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'Where my heart is'

Staff Photo by L.A. Story

Tishomingo County Sheriff John Daugherty spent years traveling the state, but now enjoys staying put and making a difference at home.

By L.A. Story lastory@dailycorinthian.com

IUKA -- Tishomingo County Sheriff John Daugherty spent years traveling the state, but now enjoys staying put and making a difference at home.

Currently, Daugherty is about three years into his first term as sheriff. Previously, he worked as a training officer for the Mississippi Department of Transportation for about 26 years. That changed when he became sheriff and he couldn't be happier.

"I traveled the state when I worked for the Department of Transportation," said Daugherty. "Now, I get to be at home with my family and the community I've lived in all these years and grew up in. That's where my heart is - in Tishomingo County."

The sheriff's passion for his job and concern for his community are interconnected by necessity. He points out that clear lines of communication between his department and the community are vital for the benefit of the community and the level of effectiveness for his officers.

"We've been very fortunate with the community helping law enforcement in this county, as far as tips and supporting officers and all that's been great," said the sheriff. "It takes the people in the community. I've said several times if you have law enforcement in the community, and they are just riding around patrolling, it's just a bunch of pretty houses until they get in contact with the people, because the people are the ones that know what's going on. They need to make good connections. The community expects that from my officers, I think, and my officers know I expect that out of them, too."

He said the officers are encouraged to get out and speak to citizens and people are encouraged to come and speak with his department.

"If they do give us information, we will keep it confidential," he said. "We can't always go out when somebody says, 'Hey, there's a dope house in my neighborhood.' We can't just go without evidence. We have to work the neighborhood, do surveillance and work to follow up to make good cases."

In regards to the drug problems seen everywhere nowadays, Daugherty said he feels slowing down the supply into the country will help, but there needs to be more drug rehab programs. He said there is hope, but everyone will need to work together to fight to make communities better.

"It's so hard for people to get off of drugs and it seems like it touches every family some way. You want to help the users to get off drugs, but you want to prosecute the dealers," he said. "Sometimes it's hard to tell between the two because a lot of folks deal to get their own drugs. That's why I think Drug Court is such a plus to our community because it can help them break the cycle when sometimes a paid rehab doesn't have the consequences Drug Court does. Drug Court is a three-year program, so it's intensive."

There are goals which the sheriff would like work toward, and there are many things he is proud of. One of which is one of the things his department is doing with the Tishomingo County Jail facility.

"We're housing prisoners from Prentiss and Itawamba Counties. We lost our MDOC inmates back several years ago. So, we had a vacant facility over here that we have retrofitted and upgraded to be able to hold prisoners for other counties," he explained. "So, we're able to pay the debt to the taxpayers when they built this jail. We're able to make those payments again and take the burden off of the taxpayer for the first time in a long time. It's providing jobs for us, too. We've hired a few more jailers. The jail is actually paying for itself now, as far as the loan for the building of it. The Board of Supervisors have worked with us to make this happen. It's been a long process but we're making money and paying the bills."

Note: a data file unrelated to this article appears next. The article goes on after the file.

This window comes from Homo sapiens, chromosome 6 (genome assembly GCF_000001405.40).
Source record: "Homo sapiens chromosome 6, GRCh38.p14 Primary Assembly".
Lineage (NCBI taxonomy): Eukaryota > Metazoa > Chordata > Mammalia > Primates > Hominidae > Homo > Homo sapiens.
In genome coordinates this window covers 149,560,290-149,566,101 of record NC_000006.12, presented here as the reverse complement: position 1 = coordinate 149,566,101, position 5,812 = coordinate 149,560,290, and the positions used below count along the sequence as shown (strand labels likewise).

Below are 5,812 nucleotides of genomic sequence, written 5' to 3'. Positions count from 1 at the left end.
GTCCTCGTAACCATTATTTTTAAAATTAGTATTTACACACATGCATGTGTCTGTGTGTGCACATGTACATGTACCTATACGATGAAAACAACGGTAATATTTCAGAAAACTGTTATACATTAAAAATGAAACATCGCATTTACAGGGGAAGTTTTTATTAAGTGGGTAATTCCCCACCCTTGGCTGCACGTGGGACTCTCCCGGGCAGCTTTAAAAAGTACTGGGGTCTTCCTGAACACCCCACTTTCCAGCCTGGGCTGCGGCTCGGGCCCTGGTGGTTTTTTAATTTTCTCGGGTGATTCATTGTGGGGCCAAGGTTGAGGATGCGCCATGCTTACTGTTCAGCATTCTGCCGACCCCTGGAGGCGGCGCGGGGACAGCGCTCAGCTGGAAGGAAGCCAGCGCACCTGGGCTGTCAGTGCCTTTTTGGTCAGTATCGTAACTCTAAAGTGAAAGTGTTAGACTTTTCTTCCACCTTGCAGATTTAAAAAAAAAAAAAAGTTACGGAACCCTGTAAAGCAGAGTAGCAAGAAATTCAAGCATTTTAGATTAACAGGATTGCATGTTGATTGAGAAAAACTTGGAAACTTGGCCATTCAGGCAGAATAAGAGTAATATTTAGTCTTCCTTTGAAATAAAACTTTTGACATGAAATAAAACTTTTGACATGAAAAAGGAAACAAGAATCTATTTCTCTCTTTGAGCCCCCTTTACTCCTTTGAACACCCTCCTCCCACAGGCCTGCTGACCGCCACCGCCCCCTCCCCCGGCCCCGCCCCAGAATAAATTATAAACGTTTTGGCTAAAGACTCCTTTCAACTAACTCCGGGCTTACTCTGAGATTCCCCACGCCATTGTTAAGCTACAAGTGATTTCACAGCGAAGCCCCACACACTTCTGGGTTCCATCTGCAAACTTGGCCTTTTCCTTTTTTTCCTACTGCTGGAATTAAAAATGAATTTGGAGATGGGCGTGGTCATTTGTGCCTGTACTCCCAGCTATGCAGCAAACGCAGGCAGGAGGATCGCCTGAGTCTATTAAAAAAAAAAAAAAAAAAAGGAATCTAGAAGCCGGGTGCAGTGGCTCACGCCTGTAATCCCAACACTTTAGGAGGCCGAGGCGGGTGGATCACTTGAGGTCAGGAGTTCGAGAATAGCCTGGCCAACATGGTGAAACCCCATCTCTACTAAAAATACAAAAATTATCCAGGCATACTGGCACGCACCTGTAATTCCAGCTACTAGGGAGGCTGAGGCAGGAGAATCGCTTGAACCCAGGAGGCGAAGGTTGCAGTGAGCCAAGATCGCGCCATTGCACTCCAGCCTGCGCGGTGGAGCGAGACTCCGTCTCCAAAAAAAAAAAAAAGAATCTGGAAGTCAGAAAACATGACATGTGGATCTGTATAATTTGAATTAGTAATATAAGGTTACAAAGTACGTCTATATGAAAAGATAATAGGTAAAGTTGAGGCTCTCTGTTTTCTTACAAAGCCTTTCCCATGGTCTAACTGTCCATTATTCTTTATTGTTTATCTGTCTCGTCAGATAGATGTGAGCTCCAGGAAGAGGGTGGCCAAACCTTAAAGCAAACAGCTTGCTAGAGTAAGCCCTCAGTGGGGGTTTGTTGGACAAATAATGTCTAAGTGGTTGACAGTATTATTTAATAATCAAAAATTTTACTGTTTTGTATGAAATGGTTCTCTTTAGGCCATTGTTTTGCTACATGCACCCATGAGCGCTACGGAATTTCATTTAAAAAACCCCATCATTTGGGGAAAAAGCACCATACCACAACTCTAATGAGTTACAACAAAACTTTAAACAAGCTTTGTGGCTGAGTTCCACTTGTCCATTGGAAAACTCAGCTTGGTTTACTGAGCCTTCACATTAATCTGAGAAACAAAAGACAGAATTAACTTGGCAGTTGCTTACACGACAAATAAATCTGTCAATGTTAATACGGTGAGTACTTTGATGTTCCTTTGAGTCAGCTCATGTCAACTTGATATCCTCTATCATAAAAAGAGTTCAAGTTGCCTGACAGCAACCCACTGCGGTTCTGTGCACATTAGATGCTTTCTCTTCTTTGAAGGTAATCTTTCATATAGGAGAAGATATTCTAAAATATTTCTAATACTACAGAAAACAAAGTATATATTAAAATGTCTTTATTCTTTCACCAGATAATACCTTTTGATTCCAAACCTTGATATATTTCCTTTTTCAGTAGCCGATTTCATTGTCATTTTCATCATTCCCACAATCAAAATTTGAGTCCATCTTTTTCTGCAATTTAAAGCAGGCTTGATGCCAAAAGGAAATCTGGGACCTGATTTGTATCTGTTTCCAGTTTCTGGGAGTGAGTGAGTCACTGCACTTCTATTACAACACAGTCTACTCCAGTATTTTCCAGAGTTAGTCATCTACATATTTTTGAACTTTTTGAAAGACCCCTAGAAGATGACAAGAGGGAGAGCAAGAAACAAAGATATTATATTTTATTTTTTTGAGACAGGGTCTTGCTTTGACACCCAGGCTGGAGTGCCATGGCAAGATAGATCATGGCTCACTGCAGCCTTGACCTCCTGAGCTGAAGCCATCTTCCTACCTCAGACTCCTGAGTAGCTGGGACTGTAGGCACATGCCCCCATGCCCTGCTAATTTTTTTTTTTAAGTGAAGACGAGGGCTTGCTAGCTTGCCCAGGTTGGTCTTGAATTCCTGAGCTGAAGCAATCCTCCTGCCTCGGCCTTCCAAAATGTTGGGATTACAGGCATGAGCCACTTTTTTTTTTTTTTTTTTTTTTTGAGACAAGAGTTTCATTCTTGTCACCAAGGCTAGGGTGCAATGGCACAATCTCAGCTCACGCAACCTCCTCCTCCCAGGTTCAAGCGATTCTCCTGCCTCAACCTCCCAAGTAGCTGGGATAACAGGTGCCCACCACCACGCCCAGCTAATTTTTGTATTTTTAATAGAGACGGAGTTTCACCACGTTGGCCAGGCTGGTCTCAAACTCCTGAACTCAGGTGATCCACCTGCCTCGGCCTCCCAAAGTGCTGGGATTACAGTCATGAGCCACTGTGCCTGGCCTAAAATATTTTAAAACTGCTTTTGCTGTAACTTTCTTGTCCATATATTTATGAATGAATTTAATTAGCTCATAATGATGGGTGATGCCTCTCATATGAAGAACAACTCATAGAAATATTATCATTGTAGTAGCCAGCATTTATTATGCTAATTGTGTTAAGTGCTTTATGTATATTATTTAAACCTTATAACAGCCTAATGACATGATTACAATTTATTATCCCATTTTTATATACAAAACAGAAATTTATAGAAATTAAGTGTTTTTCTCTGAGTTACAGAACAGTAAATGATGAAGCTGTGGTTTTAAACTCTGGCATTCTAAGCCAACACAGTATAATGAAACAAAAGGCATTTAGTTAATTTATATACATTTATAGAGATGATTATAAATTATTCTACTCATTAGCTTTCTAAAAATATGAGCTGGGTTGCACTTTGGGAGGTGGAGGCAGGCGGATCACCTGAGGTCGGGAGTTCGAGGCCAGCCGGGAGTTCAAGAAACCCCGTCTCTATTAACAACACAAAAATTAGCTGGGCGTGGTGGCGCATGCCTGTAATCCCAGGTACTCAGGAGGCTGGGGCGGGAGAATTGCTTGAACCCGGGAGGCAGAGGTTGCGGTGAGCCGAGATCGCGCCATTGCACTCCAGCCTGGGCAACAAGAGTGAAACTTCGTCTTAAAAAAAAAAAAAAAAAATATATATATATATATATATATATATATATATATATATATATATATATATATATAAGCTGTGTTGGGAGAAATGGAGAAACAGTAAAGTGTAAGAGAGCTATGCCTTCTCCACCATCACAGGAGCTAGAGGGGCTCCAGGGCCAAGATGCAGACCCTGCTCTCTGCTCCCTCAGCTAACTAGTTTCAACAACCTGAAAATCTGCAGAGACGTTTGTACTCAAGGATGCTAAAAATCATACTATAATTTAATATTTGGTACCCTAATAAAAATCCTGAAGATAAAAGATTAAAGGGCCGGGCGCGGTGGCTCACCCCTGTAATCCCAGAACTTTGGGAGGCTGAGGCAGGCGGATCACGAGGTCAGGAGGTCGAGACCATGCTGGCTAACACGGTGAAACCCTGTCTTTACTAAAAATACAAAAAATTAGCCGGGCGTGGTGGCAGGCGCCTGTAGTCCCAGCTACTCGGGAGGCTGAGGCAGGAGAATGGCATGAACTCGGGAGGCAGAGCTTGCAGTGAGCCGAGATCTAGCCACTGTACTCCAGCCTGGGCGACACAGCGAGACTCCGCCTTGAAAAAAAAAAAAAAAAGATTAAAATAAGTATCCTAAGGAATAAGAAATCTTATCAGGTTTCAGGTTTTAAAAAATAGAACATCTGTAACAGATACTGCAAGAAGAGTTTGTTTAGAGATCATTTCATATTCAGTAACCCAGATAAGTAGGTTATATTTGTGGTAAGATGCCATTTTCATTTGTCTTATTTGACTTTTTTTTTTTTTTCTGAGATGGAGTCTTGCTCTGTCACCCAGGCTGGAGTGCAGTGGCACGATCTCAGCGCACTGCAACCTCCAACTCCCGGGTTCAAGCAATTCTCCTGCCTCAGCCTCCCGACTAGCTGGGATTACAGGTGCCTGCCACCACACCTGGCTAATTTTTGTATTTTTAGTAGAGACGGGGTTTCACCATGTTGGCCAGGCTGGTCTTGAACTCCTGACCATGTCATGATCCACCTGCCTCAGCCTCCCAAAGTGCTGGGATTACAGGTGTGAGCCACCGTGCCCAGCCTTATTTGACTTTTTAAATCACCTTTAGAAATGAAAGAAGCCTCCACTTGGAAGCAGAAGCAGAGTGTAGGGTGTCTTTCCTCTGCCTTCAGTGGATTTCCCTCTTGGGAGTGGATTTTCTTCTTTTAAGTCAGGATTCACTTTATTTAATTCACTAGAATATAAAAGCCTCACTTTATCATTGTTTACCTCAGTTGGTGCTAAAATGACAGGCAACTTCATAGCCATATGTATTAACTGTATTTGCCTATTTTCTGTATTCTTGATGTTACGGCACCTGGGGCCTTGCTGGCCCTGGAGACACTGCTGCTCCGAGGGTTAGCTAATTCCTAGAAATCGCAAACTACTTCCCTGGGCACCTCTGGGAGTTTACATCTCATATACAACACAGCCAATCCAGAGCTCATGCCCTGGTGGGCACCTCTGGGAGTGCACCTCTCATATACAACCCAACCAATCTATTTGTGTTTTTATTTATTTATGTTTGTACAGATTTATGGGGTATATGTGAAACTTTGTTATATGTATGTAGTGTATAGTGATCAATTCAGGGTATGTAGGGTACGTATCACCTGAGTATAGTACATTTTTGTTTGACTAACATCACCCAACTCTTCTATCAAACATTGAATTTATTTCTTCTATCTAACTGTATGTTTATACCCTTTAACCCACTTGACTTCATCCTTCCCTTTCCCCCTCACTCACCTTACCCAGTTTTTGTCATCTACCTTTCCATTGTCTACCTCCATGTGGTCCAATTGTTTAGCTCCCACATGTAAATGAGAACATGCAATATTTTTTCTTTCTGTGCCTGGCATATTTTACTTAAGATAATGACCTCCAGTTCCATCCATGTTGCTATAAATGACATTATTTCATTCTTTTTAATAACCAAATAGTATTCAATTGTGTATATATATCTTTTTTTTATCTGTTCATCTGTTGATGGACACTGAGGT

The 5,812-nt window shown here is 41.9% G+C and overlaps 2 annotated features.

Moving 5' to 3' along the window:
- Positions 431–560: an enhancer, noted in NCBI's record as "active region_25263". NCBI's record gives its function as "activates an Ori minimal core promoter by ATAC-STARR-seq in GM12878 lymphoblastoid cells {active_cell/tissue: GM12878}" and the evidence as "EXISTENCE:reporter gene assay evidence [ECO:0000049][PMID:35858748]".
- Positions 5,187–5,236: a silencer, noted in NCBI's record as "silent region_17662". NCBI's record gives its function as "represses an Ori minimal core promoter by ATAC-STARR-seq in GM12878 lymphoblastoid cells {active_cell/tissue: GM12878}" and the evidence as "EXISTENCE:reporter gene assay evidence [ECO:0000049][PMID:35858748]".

Daugherty is married and has two grown children. In his spare time, he said he and his family like to go camping.

"We have a lot of campgrounds in this county," he said. "We have a camper, but I'm still here in the county, if I'm needed." He added, with a laugh, "I also enjoy fishing, when there's time."

In his position as sheriff, Daugherty continues to have definitive goals for his officers and his department. He said he wants to make it the best that it can be.

"My high hopes for the department is I want it to be one of the best departments in North Mississippi," he said. "I want to see officers trained. I was a training officer, so I want to send the best trained officer out there to the community that we can provide. Money is tight, but I think the community deserves an officer as good as one from the state, city or any other agency. When my officer arrives on the scene, I think he should be a trained officer and professional."

Daugherty said he has spoken with other sheriffs and police chiefs and people are not getting into law enforcement in the numbers that they used to. He pointed out that the pay isn't great, and the sacrifices required of the officer's families are tremendous. He said law enforcement is really more of a "calling."

"You have to really want it," said Daugherty. "Now, law enforcement is more of a calling to people who want to help their neighbors. It seems new officers these days are ones that want to give back to the community."

The sheriff understands the "calling" because he feels it himself.

"I want Tishomingo County residents to know I get up and go to work every day for them and I take my job seriously," said Daugherty. "I want to help them work through their problems. They can call on me anytime to help them. That's what I'm here for."